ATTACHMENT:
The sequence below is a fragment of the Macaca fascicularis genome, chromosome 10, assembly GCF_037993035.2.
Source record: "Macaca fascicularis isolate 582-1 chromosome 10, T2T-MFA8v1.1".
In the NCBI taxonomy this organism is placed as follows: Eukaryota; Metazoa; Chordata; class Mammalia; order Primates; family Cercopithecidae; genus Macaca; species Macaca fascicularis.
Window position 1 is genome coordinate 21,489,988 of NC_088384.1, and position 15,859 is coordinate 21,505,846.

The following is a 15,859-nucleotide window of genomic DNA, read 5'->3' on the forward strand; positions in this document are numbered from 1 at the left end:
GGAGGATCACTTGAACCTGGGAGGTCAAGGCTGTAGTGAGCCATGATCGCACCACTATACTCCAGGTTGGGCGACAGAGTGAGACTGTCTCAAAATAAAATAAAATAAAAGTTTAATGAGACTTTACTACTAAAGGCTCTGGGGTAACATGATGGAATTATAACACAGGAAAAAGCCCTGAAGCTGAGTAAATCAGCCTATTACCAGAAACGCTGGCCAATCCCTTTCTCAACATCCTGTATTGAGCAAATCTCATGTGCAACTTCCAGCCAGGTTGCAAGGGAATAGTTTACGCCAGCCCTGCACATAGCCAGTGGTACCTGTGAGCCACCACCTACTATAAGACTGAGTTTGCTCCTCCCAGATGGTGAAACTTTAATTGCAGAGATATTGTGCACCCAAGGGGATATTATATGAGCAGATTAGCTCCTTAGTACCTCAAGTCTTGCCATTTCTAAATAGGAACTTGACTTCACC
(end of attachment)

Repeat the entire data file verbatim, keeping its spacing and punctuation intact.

The sequence below is a fragment of the Macaca fascicularis genome, chromosome 10, assembly GCF_037993035.2.
Source record: "Macaca fascicularis isolate 582-1 chromosome 10, T2T-MFA8v1.1".
In the NCBI taxonomy this organism is placed as follows: Eukaryota; Metazoa; Chordata; class Mammalia; order Primates; family Cercopithecidae; genus Macaca; species Macaca fascicularis.
Window position 1 is genome coordinate 21,489,988 of NC_088384.1, and position 15,859 is coordinate 21,505,846.

The following is a 15,859-nucleotide window of genomic DNA, read 5'->3' on the forward strand; positions in this document are numbered from 1 at the left end:
GGAGGATCACTTGAACCTGGGAGGTCAAGGCTGTAGTGAGCCATGATCGCACCACTATACTCCAGGTTGGGCGACAGAGTGAGACTGTCTCAAAATAAAATAAAATAAAAGTTTAATGAGACTTTACTACTAAAGGCTCTGGGGTAACATGATGGAATTATAACACAGGAAAAAGCCCTGAAGCTGAGTAAATCAGCCTATTACCAGAAACGCTGGCCAATCCCTTTCTCAACATCCTGTATTGAGCAAATCTCATGTGCAACTTCCAGCCAGGTTGCAAGGGAATAGTTTACGCCAGCCCTGCACATAGCCAGTGGTACCTGTGAGCCACCACCTACTATAAGACTGAGTTTGCTCCTCCCAGATGGTGAAACTTTAATTGCAGAGATATTGTGCACCCAAGGGGATATTATATGAGCAGATTAGCTCCTTAGTACCTCAAGTCTTGCCATTTCTAAATAGGAACTTGACTTCACC